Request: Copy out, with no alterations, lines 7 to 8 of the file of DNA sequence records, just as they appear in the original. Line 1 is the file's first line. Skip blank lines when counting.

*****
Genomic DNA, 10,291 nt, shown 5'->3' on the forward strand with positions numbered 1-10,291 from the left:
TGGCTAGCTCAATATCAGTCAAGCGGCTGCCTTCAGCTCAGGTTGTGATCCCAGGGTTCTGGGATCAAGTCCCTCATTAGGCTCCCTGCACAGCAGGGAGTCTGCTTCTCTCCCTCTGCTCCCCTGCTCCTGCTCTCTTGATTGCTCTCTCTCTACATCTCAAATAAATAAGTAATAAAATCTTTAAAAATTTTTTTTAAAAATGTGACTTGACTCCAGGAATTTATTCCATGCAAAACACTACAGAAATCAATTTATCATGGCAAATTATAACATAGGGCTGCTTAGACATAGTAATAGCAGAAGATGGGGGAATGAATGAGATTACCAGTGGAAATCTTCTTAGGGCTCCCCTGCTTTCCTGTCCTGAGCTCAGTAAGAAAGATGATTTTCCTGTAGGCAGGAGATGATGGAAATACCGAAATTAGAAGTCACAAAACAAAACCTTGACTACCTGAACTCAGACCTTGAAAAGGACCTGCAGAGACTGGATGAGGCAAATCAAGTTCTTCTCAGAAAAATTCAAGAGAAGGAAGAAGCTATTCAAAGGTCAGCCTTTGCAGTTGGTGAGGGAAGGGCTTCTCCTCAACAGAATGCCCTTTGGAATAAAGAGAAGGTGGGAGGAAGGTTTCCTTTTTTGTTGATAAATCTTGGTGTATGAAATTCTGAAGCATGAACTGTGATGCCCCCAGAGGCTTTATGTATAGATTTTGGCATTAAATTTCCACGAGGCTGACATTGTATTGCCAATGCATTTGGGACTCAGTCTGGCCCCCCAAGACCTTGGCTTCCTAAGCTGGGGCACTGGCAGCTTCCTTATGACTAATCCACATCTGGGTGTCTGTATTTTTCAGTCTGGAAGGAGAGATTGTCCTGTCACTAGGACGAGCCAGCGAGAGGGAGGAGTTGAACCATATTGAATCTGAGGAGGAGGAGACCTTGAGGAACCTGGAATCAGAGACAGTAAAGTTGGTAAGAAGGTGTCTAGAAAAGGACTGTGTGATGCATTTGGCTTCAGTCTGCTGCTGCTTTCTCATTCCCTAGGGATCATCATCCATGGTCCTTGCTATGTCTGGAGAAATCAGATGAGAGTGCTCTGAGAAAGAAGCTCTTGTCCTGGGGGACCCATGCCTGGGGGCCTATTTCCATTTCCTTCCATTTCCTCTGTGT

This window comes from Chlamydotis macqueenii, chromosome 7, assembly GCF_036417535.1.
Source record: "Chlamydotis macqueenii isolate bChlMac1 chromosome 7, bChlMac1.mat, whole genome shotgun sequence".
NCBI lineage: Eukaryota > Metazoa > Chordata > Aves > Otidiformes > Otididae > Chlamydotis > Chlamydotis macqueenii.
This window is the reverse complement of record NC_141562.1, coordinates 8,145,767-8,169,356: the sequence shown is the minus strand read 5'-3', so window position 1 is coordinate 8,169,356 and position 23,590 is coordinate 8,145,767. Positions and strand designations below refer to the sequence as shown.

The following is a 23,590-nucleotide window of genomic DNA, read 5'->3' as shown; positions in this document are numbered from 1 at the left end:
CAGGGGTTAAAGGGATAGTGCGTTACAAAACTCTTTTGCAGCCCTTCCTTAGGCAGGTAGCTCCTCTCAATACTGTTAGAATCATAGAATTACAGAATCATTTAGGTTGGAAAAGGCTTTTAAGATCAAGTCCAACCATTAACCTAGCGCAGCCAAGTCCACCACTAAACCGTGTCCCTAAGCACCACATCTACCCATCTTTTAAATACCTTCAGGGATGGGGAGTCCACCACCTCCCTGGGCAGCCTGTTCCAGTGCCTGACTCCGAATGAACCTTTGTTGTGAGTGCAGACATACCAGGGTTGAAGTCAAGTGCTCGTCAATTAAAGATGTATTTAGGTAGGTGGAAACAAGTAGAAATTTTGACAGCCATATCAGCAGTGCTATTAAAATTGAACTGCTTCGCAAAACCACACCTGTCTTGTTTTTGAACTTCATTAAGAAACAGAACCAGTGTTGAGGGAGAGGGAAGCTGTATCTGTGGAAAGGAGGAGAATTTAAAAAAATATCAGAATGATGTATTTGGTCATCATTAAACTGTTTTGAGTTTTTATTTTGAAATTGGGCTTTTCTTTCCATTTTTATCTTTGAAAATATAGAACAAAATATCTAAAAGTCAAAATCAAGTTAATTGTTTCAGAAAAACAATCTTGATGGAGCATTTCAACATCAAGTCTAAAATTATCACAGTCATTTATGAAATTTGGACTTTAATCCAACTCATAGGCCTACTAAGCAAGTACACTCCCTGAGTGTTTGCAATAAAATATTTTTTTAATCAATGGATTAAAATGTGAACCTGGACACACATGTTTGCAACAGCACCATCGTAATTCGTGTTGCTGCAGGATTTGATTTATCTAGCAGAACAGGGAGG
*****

The following is a 23,590-nucleotide window of genomic DNA, read 5'->3' as shown; positions in this document are numbered from 1 at the left end:
CAGGGGTTAAAGGGATAGTGCGTTACAAAACTCTTTTGCAGCCCTTCCTTAGGCAGGTAGCTCCTCTCAATACTGTTAGAATCATAGAATTACAGAATCATTTAGGTTGGAAAAGGCTTTTAAGATCAAGTCCAACCATTAACCTAGCGCAGCCAAGTCCACCACTAAACCGTGTCCCTAAGCACCACATCTACCCATCTTTTAAATACCTTCAGGGATGGGGAGTCCACCACCTCCCTGGGCAGCCTGTTCCAGTGCCTGACTCCGAATGAACCTTTGTTGTGAGTGCAGACATACCAGGGTTGAAGTCAAGTGCTCGTCAATTAAAGATGTATTTAGGTAGGTGGAAACAAGTAGAAATTTTGACAGCCATATCAGCAGTGCTATTAAAATTGAACTGCTTCGCAAAACCACACCTGTCTTGTTTTTGAACTTCATTAAGAAACAGAACCAGTGTTGAGGGAGAGGGAAGCTGTATCTGTGGAAAGGAGGAGAATTTAAAAAAATATCAGAATGATGTATTTGGTCATCATTAAACTGTTTTGAGTTTTTATTTTGAAATTGGGCTTTTCTTTCCATTTTTATCTTTGAAAATATAGAACAAAATATCTAAAAGTCAAAATCAAGTTAATTGTTTCAGAAAAACAATCTTGATGGAGCATTTCAACATCAAGTCTAAAATTATCACAGTCATTTATGAAATTTGGACTTTAATCCAACTCATAGGCCTACTAAGCAAGTACACTCCCTGAGTGTTTGCAATAAAATATTTTTTTAATCAATGGATTAAAATGTGAACCTGGACACACATGTTTGCAACAGCACCATCGTAATTCGTGTTGCTGCAGGATTTGATTTATCTAGCAGAACAGGGAGG